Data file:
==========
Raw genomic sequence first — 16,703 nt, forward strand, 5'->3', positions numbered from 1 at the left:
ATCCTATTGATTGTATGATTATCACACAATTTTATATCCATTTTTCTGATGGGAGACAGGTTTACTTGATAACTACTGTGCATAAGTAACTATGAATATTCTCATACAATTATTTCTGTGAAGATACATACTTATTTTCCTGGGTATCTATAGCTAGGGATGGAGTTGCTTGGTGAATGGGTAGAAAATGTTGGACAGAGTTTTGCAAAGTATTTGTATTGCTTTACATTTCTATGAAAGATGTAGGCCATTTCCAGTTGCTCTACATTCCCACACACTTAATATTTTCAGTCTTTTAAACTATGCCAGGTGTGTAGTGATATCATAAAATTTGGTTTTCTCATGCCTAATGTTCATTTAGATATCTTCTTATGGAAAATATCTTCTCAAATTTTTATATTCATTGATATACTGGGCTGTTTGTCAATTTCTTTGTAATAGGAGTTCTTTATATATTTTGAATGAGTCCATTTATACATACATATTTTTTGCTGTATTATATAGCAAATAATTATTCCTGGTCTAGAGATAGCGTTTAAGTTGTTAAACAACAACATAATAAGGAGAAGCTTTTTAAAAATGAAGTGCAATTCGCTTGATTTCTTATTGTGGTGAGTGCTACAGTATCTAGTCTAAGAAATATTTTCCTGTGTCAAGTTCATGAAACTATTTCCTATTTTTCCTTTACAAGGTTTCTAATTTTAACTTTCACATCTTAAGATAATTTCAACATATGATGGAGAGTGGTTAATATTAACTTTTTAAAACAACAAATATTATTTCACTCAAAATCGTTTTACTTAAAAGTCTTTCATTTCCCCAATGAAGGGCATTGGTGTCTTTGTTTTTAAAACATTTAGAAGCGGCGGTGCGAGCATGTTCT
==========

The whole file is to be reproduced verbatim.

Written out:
Raw genomic sequence first — 16,703 nt, forward strand, 5'->3', positions numbered from 1 at the left:
ATCCTATTGATTGTATGATTATCACACAATTTTATATCCATTTTTCTGATGGGAGACAGGTTTACTTGATAACTACTGTGCATAAGTAACTATGAATATTCTCATACAATTATTTCTGTGAAGATACATACTTATTTTCCTGGGTATCTATAGCTAGGGATGGAGTTGCTTGGTGAATGGGTAGAAAATGTTGGACAGAGTTTTGCAAAGTATTTGTATTGCTTTACATTTCTATGAAAGATGTAGGCCATTTCCAGTTGCTCTACATTCCCACACACTTAATATTTTCAGTCTTTTAAACTATGCCAGGTGTGTAGTGATATCATAAAATTTGGTTTTCTCATGCCTAATGTTCATTTAGATATCTTCTTATGGAAAATATCTTCTCAAATTTTTATATTCATTGATATACTGGGCTGTTTGTCAATTTCTTTGTAATAGGAGTTCTTTATATATTTTGAATGAGTCCATTTATACATACATATTTTTTGCTGTATTATATAGCAAATAATTATTCCTGGTCTAGAGATAGCGTTTAAGTTGTTAAACAACAACATAATAAGGAGAAGCTTTTTAAAAATGAAGTGCAATTCGCTTGATTTCTTATTGTGGTGAGTGCTACAGTATCTAGTCTAAGAAATATTTTCCTGTGTCAAGTTCATGAAACTATTTCCTATTTTTCCTTTACAAGGTTTCTAATTTTAACTTTCACATCTTAAGATAATTTCAACATATGATGGAGAGTGGTTAATATTAACTTTTTAAAACAACAAATATTATTTCACTCAAAATCGTTTTACTTAAAAGTCTTTCATTTCCCCAATGAAGGGCATTGGTGTCTTTGTTTTTAAAACATTTAGAAGCGGCGGTGCGAGCATGTTCT